Deceit 2

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Deceit 2 (Steam) – Review

Deceit 2 has finally been released and I was excited to play! After I had the opportunity to test it out during the Beta, I’m back for the full release, developed and published by World Makers, and I was not let down. The biggest thing to keep in mind is that this is an online PVP game, and there is no option to play against AI. You’ll be pitted against up to eight other players, requiring at least six players to start a match, and once you’re playing, you’ll need to keep your wits about you.

After matchmaking, you will be shown the character you will be playing and which of the three roles you’ll take on. If you’re playing as an Innocent or a Guardian, your goal is to survive, find out who the Infected are, and vote them out before they can eliminate all of the Innocent players. The Guardian is a special role assigned to one member of the Innocents team at the start of the game, and they have a special ability that no other player has – they can protect a player against an Infected player’s Terror form execution during the In-Between phase.

This will prevent the player from being eliminated, but it will only last a single turn, but remember, you need to be careful of who you put the protection on, as it could very well be a member of the Infected team! The Infected players will start the game with Mutations, giving them an advantage when it comes to completing their tasks or diverting attention, such as Turbulence, which teleports everyone to random locations, or Disruption, which remotely destroys a generator.

The gameplay is really intriguing and quite fun, even if you’re not the Infected, and while most rounds of social deduction games will last about five minutes, Deceit 2, due to the number of players and the way that players are eliminated, can go on for much longer. It can be confusing when you first start playing, as it’s not exactly clear where you need to go to complete your tasks, but after a few games, you’ll have the map memorised and smashing out objectives. If you’re suspicious of a player, and you’ve completed a certain number of tasks, you can go to an entity called The Peddler, and they’re happy to give you equipment that can help you survive, with items such as a Clipboard that displays information about other players, or a camera that can temporarily daze the Infected Terror during the In-Between phase.

You need to be wary though, as the Infected can also get their hands on equipment, making it harder to determine who is and isn’t Innocent. There are multiple ways for the Innocents to win, such as voting out all of the Infected players, or they can find a key and escape through the door, however, there is only one way for the Infected to claim victory, and that is by eliminating all of the Innocents, which can’t be that hard, right?

The controls are easy to understand, with most of the buttons appearing on-screen as you need them, or at least hovering over the area they’ll be used. You can also return to the table to remind yourself of what objectives you have, which is quite handy for players who can be forgetful. The Infected have a couple more buttons and keybindings to remember, but after several games slaughtering the Innocents, you’ll easily remember them. Unfortunately, being an online game, I did encounter some performance issues, with quite a bit of stuttering and frame loss, but more related to the controls was the input delays it created, making it harder to time things properly.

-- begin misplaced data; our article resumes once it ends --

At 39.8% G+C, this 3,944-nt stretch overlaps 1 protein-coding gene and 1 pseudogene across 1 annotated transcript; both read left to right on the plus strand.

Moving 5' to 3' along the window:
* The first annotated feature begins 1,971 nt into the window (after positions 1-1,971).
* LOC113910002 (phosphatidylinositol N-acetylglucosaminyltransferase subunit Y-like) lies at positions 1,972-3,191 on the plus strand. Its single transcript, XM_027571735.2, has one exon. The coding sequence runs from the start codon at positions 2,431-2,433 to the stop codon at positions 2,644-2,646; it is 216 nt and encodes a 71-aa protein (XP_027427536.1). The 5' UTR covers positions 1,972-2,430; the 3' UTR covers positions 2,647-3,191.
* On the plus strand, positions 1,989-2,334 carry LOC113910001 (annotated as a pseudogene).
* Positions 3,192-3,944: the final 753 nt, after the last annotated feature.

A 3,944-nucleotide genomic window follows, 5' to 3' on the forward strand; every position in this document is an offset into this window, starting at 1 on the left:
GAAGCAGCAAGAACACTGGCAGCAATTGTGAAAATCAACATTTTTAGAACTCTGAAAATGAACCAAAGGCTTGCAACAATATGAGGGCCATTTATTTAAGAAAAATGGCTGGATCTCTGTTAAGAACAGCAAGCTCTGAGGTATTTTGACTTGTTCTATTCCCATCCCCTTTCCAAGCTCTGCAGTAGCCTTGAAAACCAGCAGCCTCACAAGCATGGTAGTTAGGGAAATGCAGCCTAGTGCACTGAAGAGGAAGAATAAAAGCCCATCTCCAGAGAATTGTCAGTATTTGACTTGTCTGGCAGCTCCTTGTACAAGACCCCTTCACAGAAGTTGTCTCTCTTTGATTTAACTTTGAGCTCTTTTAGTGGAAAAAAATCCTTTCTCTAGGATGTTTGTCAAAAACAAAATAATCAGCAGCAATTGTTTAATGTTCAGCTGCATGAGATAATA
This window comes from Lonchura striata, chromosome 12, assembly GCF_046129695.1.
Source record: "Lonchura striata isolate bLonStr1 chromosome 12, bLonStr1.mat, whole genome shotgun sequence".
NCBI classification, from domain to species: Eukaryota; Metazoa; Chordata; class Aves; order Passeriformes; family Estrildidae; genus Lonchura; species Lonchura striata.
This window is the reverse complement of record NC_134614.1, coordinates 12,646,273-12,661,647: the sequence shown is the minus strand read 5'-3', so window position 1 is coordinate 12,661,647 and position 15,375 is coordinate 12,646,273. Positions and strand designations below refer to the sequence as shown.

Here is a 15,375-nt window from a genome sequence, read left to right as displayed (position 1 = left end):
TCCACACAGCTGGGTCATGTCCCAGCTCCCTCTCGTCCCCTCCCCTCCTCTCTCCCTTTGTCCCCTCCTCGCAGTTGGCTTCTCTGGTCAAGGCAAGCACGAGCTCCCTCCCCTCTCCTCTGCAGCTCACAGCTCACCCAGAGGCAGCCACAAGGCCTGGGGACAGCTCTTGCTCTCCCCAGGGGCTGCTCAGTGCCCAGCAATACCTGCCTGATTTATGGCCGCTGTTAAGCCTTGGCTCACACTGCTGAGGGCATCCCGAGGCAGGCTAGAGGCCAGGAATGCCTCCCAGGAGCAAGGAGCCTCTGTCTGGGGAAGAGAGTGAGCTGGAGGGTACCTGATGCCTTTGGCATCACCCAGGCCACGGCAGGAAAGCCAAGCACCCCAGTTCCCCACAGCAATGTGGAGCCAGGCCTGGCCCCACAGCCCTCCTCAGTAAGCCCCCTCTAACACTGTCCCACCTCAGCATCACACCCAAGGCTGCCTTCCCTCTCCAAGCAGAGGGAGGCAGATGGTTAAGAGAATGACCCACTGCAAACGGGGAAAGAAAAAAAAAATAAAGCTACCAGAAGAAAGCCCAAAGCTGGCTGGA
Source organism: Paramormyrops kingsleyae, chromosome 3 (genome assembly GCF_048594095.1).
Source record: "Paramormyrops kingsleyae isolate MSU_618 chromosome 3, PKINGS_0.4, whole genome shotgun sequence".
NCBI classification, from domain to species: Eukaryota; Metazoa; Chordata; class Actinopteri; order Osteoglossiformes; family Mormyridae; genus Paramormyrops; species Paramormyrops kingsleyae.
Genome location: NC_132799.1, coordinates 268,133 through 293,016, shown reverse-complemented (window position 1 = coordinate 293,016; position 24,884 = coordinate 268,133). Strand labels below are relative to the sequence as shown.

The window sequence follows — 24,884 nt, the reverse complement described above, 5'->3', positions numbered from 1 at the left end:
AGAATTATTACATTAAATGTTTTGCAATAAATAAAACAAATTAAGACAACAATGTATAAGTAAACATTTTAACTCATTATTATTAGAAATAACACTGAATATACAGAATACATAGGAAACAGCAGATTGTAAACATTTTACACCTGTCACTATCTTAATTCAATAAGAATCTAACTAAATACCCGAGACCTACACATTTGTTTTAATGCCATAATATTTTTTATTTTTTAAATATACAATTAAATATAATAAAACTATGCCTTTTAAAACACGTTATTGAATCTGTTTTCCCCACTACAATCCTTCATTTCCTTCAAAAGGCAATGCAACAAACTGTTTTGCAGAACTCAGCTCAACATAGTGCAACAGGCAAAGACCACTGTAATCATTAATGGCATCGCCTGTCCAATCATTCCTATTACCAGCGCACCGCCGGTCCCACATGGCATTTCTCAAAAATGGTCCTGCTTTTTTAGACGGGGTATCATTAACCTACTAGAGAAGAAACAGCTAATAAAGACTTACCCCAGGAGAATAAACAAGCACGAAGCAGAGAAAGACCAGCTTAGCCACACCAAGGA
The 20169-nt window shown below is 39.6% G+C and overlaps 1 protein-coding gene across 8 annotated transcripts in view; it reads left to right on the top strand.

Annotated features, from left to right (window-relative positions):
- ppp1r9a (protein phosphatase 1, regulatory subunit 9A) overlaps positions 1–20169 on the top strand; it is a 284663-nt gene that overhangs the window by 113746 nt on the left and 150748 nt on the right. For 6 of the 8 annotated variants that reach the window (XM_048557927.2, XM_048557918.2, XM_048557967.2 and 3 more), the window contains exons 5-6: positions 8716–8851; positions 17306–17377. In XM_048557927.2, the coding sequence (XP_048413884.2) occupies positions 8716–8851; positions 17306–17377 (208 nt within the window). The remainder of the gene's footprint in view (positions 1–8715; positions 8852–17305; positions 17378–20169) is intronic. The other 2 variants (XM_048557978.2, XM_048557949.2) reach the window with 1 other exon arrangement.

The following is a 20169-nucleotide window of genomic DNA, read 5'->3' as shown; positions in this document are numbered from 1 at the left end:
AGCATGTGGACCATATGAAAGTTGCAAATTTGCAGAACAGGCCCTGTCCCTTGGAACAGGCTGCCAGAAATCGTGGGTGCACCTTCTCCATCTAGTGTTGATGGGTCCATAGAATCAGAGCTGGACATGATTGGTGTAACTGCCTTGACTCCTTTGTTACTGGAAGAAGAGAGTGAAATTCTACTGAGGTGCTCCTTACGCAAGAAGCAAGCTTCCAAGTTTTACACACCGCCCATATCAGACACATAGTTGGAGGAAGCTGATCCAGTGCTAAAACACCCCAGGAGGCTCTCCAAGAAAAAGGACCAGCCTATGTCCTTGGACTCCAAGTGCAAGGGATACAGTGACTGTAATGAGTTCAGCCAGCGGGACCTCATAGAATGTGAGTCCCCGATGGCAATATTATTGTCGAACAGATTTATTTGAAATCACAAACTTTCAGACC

When trying out the Beta for Deceit 2, the graphics were decent, and I was a little surprised when I played the full release – the graphics looked great and quite realistic. One of the standout features was a metal bed, of all things, and it looked like you could just walk through the screen and lay down on it in real life. Player models are incredibly well-detailed, each with their own personality and characteristics, and this makes them feel alive.

The music is definitely one of my favourite things in Deceit 2, and with the music on the main menu being as fantastic as it is, I was happy to find out that this was carried through to the gameplay. It felt quite mysterious, and given it’s a game where you don’t know who the enemy is, it’s perfectly fitting. The proximity chat worked really well too – it wasn’t too overpowering and it was perfectly utilised. It made the games so much better being able to plan with players, and hearing what they were thinking added so much extra to the gameplay. Even more awesome was the fact that the voices trailed off as you got further away, so you could stay a fair distance away, but close enough to hear people scheming. One thing I will recommend checking though, is that you set your audio correctly – not doing so can.

I really enjoyed Deceit 2. It’s a game I could see myself Jumping into it constantly. Playing as a member of the Innocents team was really enjoyable, as I knew I could work things out with fellow teammates, and I felt like I knew who to trust and who not to. I really liked The Peddler as well, knowing that all players were able to access the shop at certain times, and being able to purchase different items makes the games feel different, which is great considering there’s only one map. Even with some performance issues, I still had a blast surviving against the Infected, and I hope you do too!

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The Good

  • Fantastic Music
  • Enjoyable Gameplay
  • Great Graphics
  • Easy Controls

The Bad

  • Performance Issues
9
___
10

Written by: Mitchell Batchelor

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